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President-elect Krystah Pacheco and Vice President-elect Mikenzie Chessman pose by "The U" outside of Hodgin Hall. Photo courtesy of Pacheco.

Pacheco and Chessman win ASUNM presidential and vice presidential elections

Krystah Pacheco won the Associated Students at the University of New Mexico presidential election and Mikenzie Chessman won vice presidential election, both held from March 8 to 9 for the 2023-24 school year term. Pacheco and Chessman ran together and were both number two on their respective ballots: Pacheco won the presidency by 296 votes and Chessman won the vice presidency by 281.

Pacheco spoke about what she thinks helped them reach students during the election.

“I think going to student organization meetings and not just presenting what our campaign was, but really opening it up for feedback,” Pacheco said.

Pacheco and Chessman plan to introduce a new position within ASUNM: director of student organization relations. The idea came from a conversation they said they had with an organization’s president who expressed frustration on not knowing how to lead their organization.

“We were really letting it resonate with us and trying to figure out what we could do in our positions to fix that. And the best idea that we came up with was creating a peer position so that (a student) wouldn't be having to go and talk to an adult advisor (because) that sometimes can be scary,” Chessman said.

They plan for the director of student organization relations to be a position that works directly with student organizations and helps to connect organizations more closely with ASUNM. Along with this position, Pacheco and Chessman hope to implement two more: a director of environmental affairs, to emphasize sustainability around campus, and a director of student wellness, which will focus on supporting students while they are in school.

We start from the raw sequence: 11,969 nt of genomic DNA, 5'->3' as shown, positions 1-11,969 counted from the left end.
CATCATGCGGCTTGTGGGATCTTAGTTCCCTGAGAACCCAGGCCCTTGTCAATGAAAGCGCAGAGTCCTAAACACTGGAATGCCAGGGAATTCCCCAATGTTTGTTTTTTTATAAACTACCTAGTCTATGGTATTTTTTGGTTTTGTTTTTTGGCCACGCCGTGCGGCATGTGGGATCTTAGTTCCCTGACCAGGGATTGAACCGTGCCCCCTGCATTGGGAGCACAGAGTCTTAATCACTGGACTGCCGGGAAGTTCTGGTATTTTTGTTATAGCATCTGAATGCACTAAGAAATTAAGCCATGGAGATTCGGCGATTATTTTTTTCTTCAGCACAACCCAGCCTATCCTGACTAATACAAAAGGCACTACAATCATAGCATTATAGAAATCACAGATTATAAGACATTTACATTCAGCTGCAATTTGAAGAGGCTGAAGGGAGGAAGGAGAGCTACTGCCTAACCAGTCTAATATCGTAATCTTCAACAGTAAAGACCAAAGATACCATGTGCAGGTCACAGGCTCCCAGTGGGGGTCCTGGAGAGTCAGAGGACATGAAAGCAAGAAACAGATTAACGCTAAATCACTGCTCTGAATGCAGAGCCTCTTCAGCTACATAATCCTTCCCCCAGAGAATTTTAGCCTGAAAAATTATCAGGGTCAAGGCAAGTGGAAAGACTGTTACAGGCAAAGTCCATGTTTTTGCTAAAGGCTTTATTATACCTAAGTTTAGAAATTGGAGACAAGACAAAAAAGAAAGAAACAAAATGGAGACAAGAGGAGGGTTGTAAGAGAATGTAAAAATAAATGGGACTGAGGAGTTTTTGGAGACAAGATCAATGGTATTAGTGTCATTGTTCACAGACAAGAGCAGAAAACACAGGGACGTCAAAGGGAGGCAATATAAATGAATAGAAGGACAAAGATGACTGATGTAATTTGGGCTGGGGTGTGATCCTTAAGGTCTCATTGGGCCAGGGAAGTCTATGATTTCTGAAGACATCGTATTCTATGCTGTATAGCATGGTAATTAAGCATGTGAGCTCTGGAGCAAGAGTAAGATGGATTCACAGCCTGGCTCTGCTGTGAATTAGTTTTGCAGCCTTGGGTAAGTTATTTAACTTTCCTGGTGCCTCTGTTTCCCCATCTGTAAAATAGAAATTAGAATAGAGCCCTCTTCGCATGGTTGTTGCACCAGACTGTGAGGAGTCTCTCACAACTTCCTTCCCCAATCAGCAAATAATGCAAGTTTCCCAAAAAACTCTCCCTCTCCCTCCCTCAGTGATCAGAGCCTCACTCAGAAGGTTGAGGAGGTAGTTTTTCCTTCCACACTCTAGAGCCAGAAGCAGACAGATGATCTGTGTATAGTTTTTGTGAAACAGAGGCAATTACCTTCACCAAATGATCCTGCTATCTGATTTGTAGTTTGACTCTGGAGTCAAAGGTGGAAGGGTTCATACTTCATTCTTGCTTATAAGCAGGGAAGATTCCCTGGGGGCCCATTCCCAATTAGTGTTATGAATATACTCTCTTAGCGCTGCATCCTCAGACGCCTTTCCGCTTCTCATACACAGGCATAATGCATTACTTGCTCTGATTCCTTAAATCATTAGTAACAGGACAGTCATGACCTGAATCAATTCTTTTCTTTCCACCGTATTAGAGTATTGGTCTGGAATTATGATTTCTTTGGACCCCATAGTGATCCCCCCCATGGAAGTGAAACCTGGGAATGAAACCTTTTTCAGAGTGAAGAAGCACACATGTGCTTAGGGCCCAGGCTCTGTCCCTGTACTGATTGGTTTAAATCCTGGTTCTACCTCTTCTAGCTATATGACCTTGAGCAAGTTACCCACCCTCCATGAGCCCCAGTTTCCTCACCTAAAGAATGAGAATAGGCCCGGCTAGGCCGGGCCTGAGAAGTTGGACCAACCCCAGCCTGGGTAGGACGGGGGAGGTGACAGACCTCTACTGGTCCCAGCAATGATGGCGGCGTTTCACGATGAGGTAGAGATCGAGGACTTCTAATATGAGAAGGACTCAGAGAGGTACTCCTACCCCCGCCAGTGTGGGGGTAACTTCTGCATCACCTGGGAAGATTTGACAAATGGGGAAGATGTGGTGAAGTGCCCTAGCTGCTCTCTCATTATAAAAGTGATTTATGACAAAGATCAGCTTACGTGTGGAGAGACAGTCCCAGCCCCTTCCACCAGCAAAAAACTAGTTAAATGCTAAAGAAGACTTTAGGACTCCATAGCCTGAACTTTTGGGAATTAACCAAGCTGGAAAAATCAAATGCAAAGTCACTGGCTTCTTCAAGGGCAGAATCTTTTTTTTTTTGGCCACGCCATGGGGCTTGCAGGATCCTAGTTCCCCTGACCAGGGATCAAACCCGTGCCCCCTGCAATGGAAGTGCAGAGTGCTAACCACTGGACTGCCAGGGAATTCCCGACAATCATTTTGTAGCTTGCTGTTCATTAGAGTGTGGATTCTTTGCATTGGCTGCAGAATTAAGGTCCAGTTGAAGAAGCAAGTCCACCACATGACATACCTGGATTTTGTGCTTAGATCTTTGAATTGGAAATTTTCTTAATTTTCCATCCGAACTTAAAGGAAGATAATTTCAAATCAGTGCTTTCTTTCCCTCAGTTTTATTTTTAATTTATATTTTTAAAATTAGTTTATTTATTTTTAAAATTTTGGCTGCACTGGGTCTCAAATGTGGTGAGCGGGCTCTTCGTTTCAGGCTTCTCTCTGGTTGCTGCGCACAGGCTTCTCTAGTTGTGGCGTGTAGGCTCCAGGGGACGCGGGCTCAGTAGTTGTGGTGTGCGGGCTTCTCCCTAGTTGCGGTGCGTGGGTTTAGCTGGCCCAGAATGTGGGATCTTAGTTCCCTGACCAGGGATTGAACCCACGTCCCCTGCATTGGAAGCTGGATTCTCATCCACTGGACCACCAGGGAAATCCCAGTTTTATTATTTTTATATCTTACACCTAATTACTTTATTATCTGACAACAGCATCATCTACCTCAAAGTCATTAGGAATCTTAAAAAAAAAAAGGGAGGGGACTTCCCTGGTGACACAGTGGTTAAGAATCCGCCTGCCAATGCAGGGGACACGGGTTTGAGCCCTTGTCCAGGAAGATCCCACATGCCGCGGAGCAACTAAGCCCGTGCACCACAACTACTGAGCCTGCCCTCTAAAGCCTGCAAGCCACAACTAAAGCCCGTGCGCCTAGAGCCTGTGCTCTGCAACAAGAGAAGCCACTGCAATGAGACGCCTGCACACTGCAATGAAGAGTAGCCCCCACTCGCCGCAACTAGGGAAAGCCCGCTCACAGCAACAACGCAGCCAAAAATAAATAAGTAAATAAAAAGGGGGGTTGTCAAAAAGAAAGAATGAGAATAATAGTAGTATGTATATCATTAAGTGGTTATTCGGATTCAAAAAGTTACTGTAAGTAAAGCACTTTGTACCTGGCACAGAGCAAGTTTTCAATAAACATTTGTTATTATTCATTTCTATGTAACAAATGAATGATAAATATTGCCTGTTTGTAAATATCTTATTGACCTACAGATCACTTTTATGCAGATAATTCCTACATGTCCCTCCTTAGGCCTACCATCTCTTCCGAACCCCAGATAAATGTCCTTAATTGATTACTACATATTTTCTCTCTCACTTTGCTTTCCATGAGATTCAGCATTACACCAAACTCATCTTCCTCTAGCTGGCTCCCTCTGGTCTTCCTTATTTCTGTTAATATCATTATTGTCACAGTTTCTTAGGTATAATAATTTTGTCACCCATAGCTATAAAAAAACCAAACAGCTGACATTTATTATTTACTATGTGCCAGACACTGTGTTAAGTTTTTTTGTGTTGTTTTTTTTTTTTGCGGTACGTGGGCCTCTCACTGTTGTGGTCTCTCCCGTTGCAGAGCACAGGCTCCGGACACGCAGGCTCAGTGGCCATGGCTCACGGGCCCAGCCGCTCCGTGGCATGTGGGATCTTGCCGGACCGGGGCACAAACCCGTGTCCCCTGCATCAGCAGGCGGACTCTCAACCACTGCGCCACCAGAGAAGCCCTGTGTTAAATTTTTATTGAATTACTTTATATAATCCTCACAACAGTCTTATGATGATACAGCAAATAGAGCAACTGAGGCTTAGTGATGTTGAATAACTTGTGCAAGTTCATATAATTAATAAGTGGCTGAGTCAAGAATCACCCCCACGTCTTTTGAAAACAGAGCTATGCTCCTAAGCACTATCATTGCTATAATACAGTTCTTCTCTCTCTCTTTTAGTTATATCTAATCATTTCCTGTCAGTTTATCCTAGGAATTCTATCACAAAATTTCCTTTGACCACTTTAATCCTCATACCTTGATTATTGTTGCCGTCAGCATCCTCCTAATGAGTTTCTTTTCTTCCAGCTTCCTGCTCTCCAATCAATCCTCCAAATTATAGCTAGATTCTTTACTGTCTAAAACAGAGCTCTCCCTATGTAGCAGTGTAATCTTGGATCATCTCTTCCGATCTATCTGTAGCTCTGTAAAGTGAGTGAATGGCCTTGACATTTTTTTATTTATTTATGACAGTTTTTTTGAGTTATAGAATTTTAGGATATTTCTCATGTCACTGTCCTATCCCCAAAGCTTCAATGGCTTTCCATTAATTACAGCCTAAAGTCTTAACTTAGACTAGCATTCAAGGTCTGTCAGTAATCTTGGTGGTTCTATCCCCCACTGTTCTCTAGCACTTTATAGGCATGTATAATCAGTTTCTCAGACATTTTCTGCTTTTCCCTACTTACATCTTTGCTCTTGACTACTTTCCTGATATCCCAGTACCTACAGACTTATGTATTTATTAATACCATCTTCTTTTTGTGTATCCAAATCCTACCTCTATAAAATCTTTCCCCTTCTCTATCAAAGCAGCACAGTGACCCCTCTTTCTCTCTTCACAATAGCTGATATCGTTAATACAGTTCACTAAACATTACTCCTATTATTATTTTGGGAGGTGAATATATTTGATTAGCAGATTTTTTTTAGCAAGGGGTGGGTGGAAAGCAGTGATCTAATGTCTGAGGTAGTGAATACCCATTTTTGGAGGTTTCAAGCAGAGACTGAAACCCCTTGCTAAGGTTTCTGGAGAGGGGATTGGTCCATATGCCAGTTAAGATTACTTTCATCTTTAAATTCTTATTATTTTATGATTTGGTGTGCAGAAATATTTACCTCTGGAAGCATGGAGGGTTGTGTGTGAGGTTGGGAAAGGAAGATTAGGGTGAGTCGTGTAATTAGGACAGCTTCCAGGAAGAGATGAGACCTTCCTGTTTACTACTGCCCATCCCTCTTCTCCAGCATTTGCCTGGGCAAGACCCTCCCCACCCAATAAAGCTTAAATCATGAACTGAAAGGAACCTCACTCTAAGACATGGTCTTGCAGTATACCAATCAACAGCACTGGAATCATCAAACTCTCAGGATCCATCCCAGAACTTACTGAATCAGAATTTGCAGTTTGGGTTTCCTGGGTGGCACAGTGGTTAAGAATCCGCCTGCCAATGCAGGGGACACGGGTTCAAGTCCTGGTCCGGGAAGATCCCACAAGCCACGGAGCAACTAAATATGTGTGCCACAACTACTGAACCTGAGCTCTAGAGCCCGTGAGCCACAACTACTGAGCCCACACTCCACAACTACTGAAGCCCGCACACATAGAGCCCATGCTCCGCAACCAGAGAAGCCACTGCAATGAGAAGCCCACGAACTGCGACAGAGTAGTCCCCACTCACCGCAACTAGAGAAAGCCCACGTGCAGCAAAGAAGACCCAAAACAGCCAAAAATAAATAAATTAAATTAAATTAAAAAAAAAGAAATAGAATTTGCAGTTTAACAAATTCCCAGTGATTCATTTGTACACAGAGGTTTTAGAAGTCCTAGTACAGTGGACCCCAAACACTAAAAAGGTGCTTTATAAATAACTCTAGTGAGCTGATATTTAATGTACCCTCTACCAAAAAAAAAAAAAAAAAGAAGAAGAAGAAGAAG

“A lot of times in ASUNM, we put a lot of focus on financial aid up in Santa Fe, or we do a lot of focus on the opportunity scholarship (and the) lottery scholarship,” Pacheco said. “And it's great because it brings students to campus, but we really need to focus on that student support while they're here, while they're enrolled.”

In order to get these positions instated, Pacheco and Chessman will have to draft the legislation and then do outreach to ASUNM members and students to get input. After, it will be sent to the ASUNM rules committee and finally to the full senate to be approved.

“Our vision is to get the bare bones of those positions into the law books so we’re able to hire them and really work over the summer to kind of bring them into what we want them to be,” Chessman said.

In addition to adding new positions, they also plan to address student safety concerns by taking inspiration from a program they saw when visiting New Mexico State University, which would provide an alternative to the UNM Police Department’s escort service.

“They had a student-led escort service — it's called Pete's Pickup. And so what it does is it gives students rides around campus to their cars or to their dorms late at night … And we realize that right now, UNM has an escort program for the UNM Police Department, but it's heavily underutilized, just because the perception of riding in the back of a cop car late at night isn't the most inviting to students,” Pacheco said.

Pacheco and Chessman will be transitioning into office in May. Until then they will go through training for their respective positions and work on the legalization they hope to pass during their time leading ASUNM.

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Elizabeth Secor is the multimedia editor for the Daily Lobo. She can be contacted at or on Twitter @esecor2003 


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